If your technology isn’t transparent, it’s not working.
12/14/2011 4 Comments
I was driving home from the office the other day and felt the urge to blast some tunes. Without even looking, I hit the power button on the radio, hit the scan button several times, and adjusted the volume just loud enough to blast away all thoughts of the TPS reports and stapler requisition forms due the next day. If you think about it, a car radio is a perfect example of “transparent technology.” They are all designed to fit the car’s environment, the controls are easy to use, and they work without having to put much thought into it…the radio is a part of the car rather than its own special-needs device. All technology should work this same way. Its whole purpose is to make lives easier and more efficient, not complicated and expensive. Many tech-curmudgeons will say “All modern technology is complicated!”, and that’s a true statement. The trick is to make sure you’re using appropriate technology.
Everyone can not be an expert at everything. People specialize and excel in certain areas, then use specialists in other areas to support their endeavors. This is why you don’t see many lawyer-doctor-physicist-programmers out there. However, when people are setting up a small business, they are often shoved into this situation. Accountants have to decide on what type of computer to use. Mechanics have to decide what email system they’re going to implement. Plumbers have to decide how to build a website. They do some research on the products they need, then usually settle on whichever product vendor spent the most on advertising.
Businesses rely on efficiency, especially small businesses. Making a wrong or inappropriate choice in the beginning can set the business down a slippery and expensive slope. I like to teach by example, so here’s an example of a typical scenario I see constantly:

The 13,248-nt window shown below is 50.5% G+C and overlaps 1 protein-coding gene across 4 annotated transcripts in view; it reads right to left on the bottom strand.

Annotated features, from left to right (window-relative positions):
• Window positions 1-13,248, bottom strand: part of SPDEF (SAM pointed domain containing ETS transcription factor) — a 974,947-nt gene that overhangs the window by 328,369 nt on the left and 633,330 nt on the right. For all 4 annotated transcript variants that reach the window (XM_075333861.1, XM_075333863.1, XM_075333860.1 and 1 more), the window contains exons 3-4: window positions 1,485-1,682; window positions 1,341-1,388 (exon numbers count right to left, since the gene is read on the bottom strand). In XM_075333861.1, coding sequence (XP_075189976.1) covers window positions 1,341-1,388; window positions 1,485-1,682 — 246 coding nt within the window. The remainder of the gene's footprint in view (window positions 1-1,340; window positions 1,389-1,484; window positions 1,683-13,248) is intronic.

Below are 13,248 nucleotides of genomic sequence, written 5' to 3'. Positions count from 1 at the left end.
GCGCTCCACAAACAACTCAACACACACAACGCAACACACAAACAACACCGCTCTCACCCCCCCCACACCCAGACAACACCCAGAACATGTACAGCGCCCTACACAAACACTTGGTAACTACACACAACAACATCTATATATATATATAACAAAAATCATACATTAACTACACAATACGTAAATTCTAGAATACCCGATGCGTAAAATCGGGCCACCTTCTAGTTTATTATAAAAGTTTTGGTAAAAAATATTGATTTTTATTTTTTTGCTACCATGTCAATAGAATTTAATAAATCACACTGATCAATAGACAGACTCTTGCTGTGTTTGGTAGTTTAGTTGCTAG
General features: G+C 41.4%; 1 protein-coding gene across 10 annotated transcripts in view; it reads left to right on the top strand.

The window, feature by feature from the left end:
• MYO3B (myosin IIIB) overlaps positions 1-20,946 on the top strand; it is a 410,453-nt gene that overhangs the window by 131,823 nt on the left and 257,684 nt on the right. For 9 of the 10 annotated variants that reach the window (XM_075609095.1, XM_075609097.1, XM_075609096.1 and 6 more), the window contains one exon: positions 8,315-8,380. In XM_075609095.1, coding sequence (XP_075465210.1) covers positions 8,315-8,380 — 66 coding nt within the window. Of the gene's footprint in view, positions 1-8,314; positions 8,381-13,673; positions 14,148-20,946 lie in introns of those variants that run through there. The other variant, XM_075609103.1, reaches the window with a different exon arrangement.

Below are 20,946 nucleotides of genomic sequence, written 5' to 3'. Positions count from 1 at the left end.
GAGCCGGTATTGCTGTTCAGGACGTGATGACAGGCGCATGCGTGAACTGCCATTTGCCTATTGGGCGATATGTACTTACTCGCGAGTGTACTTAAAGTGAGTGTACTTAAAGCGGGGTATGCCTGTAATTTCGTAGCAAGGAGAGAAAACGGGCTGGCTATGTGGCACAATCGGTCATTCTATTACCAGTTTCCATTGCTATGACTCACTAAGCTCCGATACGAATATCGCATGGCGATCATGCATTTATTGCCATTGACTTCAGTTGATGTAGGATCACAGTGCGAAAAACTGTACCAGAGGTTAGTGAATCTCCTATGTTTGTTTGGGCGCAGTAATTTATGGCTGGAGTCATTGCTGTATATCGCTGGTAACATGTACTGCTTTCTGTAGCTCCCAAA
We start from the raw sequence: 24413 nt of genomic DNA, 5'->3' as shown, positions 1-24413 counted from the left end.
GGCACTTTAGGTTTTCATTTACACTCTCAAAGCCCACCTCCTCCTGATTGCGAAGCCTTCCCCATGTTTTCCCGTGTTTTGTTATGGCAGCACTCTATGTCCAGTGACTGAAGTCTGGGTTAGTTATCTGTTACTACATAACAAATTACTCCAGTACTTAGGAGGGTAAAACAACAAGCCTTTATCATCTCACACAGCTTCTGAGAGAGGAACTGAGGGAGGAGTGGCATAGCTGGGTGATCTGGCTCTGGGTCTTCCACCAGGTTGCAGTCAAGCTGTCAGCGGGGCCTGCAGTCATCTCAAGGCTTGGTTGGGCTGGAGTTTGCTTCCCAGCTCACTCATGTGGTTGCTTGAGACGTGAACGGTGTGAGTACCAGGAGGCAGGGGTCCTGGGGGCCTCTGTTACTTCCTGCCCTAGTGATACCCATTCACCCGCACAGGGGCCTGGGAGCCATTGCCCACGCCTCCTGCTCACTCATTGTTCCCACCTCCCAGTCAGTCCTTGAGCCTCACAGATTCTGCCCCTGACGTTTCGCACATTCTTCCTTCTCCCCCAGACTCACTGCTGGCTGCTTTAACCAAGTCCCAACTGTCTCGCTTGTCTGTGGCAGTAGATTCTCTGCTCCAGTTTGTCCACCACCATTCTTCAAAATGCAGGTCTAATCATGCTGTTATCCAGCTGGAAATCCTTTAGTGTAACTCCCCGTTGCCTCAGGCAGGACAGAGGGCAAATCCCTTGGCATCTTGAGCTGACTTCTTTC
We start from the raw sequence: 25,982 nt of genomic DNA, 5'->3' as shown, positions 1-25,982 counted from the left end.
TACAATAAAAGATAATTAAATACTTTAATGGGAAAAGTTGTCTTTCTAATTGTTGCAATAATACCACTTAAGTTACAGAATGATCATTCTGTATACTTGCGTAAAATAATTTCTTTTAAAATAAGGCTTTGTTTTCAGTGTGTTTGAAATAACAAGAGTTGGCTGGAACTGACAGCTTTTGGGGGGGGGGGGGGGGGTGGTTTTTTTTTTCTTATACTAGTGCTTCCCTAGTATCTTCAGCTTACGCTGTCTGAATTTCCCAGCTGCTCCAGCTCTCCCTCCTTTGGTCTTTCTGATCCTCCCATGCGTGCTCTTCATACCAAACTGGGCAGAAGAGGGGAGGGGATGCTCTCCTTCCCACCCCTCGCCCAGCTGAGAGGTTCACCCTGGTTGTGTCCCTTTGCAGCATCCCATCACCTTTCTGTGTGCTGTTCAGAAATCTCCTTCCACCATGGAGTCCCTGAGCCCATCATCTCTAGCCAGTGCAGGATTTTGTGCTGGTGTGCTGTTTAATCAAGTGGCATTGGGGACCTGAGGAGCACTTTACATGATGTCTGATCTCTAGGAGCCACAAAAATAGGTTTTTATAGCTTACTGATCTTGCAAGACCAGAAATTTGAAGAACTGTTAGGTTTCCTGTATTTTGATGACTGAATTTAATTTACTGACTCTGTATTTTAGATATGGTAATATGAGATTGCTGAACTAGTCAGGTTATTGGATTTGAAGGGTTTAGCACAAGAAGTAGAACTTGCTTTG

Dave runs an engineering firm and has 13 employees. He needs an email solution, so he looks online and sees a lot of people are talking about Microsoft Exchange. He decides to use Exchange for his email platform. Dave hires a consultant, purchases a server, backup equipment, a dedicated high-speed Internet connection for the server, a domain name, and Outlook licenses for everyone in the office. After spending several thousand dollars on the initial setup, Dave is also required to maintain the mail backup system, install his own security updates, pay a service tech $100/hr every other month to fix a server problem, and tends to lose email every time his Internet connection goes down.
The above scenario is very common, and a shining example of non-transparent technology. The setup Dave went for is more suited for a 500 person office, not 13. All of the references found during the initial research of Exchange were mainly technical support questions…people in his same situation asking for help. There is no redundancy built-in, so Dave has to worry about backing up the server and keeping everything running.
Doesn’t leave much time for his actual job, does it?
As I said, all modern technology is complicated, but it also has two facets: usability and support. These two sides need to be weighed. If you put a lot of weight on the support side, you’ll have much more functionality on the usability side. If you put less weight on support, you’ll have less usability. This is why the concept of managed services has been taking off with small business owners as of late.
Having a service provider manage your systems gives the best of both worlds: All the back-end support is handled automatically on a low-cost subscription model, while maintaining a high usability level for workers. Email, virus protection, backups, and even workstation upkeep are all be handled automatically, giving you a “virtual IT department”. This gives your business tools the same transparency as your car radio — you just turn it on and it works. No hardware to support, no expensive service calls, and since you can turn services on and off as needed, no money is wasted to keep extra capacity on-hand.
I’ll now retell Dave’s saga using a managed service model and see how it turns out:
Dave runs an engineering firm and has 13 employees. He needs an email solution, so he looks online and sees a lot of people are talking about Google Apps for Business. He decides to use Google Apps as his email platform. Dave calls a Managed Service Provider, and purchases 13 Google Apps accounts at $48/per user/year. The provider registers a domain for Dave, and hosts a website for him for $9.95/month. The technical work is finished on the Provider’s end in a couple of days, and all the employees have to do is log into the service. If additional features are needed, such as monitored anti-virus or file backups, services can be added instantly. No hardware to install, no technician visits needed.
You can see the difference. Dave and his employees are now able to use the tools they need without having to worry about the technical end of things…they just work.
Transparency is the key to technology. If you aren’t “aware” it’s there, then it’s doing it’s job properly. If you have to constantly babysit, adjust, or maintain your technology, it probably isn’t the right solution.
I’m curious to hear what types of systems everyone is using and what they think of them. Comment away!